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Gary J. Boelhower (Ph.D., Marquette University) is Professor of Theology and Religious Studies at the College of St. Scholastica. He teaches courses in healthcare ethics, health humanities, contemporary moral issues, death and dying, leadership, and religions of the world. He has taught secondary, undergraduate, graduate, and executive development courses and has administered educational programs for over 45 years, serving as founding executive director of the Center for Spirituality and Leadership, dean of lifelong learning, dean of graduate studies and vice president for academic affairs. He has consulted with a broad range of organizations (healthcare, government, education, non-profit, business) on values, teamwork, mission and strategy, diversity, professional ethics, wise decision-making, and the respectful workplace. He has given over a thousand professional presentations and has keynoted at national and regional conferences on nursing, rural healthcare, health information management and critical access hospitals. He has facilitated executive development programs on dialogue, authentic leadership, values and vision, and appreciative inquiry. He has published scholarly articles and educational texts. His recent books include Naming Rites: Poems (Holy Cow! Press 2017), Choose Wisely: Practical Insights from Spiritual Traditions (Paulist Press 2013), Mountain 10: Climbing the Labyrinth Within (Mountain 10 Resources 2013), and Marrow, Muscle, Flight: Poems (Wildwood River Press 2011) which won the Midwest Book Award. He enjoys backpacking, hiking, cross-country skiing, snowshoeing, sailing, and writing poetry.
William Sanger Campbell is Professor of Theology and Religious Studies and Chair of the Theology and Religious Studies Dept. He teaches courses in biblical studies as well as Catholicism. His research interests include the Gospel of Mark, Acts of the Apostles, Paul’s letters, first-century Judaism, and biblical exegesis. Bill received his Ph.D. in Biblical Studies from Princeton Theological Seminary, Princeton New Jersey. He is the author of The “We” Passages in the Acts of the Apostles: The Narrator as Narrative Character (2007). In addition to several articles, he has contributed to The Oxford Encyclopedia of Bible and Theology, The New Interpreter’s Dictionary of the Bible, Feasting on the Gospels, and Teaching the Bible: Practical Strategies for Classroom Instruction. His current research explores Paul’s relationship to first-century Judaism. He has also presented a number of times at the Society of Biblical Literature’s annual and regional meetings and has spoken about the Bible to various church and other groups. Since 2006, he has been the chair of the Francis X. Shea Memorial Lecture, bringing to campus prominent theology and religion scholars, poets, novelists, and playwrights.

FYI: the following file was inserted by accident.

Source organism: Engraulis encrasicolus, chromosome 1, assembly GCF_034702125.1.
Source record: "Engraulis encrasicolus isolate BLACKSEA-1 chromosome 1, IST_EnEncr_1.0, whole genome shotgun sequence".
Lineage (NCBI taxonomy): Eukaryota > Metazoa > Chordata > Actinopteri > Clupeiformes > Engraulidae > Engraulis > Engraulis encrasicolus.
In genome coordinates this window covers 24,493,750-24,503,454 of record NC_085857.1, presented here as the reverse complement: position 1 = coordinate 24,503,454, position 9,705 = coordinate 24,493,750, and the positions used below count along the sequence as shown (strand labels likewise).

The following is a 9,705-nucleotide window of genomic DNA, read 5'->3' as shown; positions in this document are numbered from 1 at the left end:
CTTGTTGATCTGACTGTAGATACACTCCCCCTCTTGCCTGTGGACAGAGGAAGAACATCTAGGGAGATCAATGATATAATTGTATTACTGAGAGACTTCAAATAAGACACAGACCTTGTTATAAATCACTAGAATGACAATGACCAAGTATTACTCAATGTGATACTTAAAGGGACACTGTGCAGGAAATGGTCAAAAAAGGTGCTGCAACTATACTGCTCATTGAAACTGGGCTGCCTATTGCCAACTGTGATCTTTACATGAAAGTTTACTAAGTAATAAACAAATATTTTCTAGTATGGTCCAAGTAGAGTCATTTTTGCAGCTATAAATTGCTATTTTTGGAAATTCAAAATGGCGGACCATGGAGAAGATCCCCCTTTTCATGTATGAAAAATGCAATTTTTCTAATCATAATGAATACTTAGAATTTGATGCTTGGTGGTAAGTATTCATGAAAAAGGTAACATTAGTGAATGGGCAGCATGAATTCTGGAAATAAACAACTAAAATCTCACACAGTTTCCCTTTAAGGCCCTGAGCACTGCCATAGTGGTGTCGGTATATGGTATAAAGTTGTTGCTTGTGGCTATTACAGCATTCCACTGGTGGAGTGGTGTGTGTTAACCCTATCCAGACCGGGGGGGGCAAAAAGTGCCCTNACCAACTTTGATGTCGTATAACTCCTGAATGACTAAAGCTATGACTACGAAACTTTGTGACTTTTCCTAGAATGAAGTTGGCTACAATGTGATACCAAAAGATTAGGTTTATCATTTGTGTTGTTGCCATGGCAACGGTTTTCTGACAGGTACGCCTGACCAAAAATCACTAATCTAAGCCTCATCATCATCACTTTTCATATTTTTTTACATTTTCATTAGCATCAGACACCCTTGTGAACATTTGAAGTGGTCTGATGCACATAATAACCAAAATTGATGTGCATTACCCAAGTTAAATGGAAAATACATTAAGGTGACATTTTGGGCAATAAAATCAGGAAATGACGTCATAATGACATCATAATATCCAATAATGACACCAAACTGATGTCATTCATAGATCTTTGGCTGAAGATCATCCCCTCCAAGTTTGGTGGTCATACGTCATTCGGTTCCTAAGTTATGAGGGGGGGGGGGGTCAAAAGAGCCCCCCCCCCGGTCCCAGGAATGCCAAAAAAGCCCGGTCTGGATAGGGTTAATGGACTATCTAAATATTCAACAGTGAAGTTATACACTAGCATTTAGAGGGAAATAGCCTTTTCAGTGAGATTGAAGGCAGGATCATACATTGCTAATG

DENISE STARKEY is Associate Professor of Theology and Religious Studies, the Director of the Women’s and Gender Studies program, and Director of the Sacred word, Sacred World, Sacred Call Youth Theology Institute. She is the recipient of the 1st Benedictine Professor of General Education Award. Her academic interests include Feminist, Liberation and Political Theologies; Spirituality and Mystical Theology; Christian Ethics and Social Justice; Feminist Theory/Philosophy/Ethics; and Theology and Psychology. Denise received her Ph.D. in Constructive Theology (with highest honors) from Loyola University-Chicago. She is the author of The Shame that Lingers: A Survivor-centered Critique of Catholic Sin-talk (2009) and a contributing author to Religion and Men's Violence Against Women (2015). Her current research explores practices of pilgrimage and multiple religious belonging in order to construct a nomadic spirituality of home for survivors of violence. She is also president of the Board of Directors of the FaithTrust Institute, a national, multifaith organization working to end sexual and domestic violence.
Sister Mary Josephine Torborg is an Associate Professor of Theology and Religious Studies at the College of St. Scholastica. She has been teaching in the Theology department for more than 30 years. Her major academic interests include Introduction to Spirituality, Spirituality of Aging, and Spirituality for the 21st century, Women Mystics, Benedictine Tradition and Women’s Spirituality and Literature. Sister Mary Josephine received her Ph.D in Formative Spirituality from Duquesne University in Pittsburgh, PA. Following a passion that Sister Mary Josephine had of spreading the Good News of the Gospel beyond the opportunities in the classroom, she directed a series of thirteen weekend Spirituality Conferences on various topics of concern in the church and society. Sister is a member of the Leadership team for the Youth Theology Institute. During her spare time, she enjoys retreat work, candle making, gardening (Serving as chair of the CSS Garden Committee for more than 15 years), walking, organ playing, photography and reading.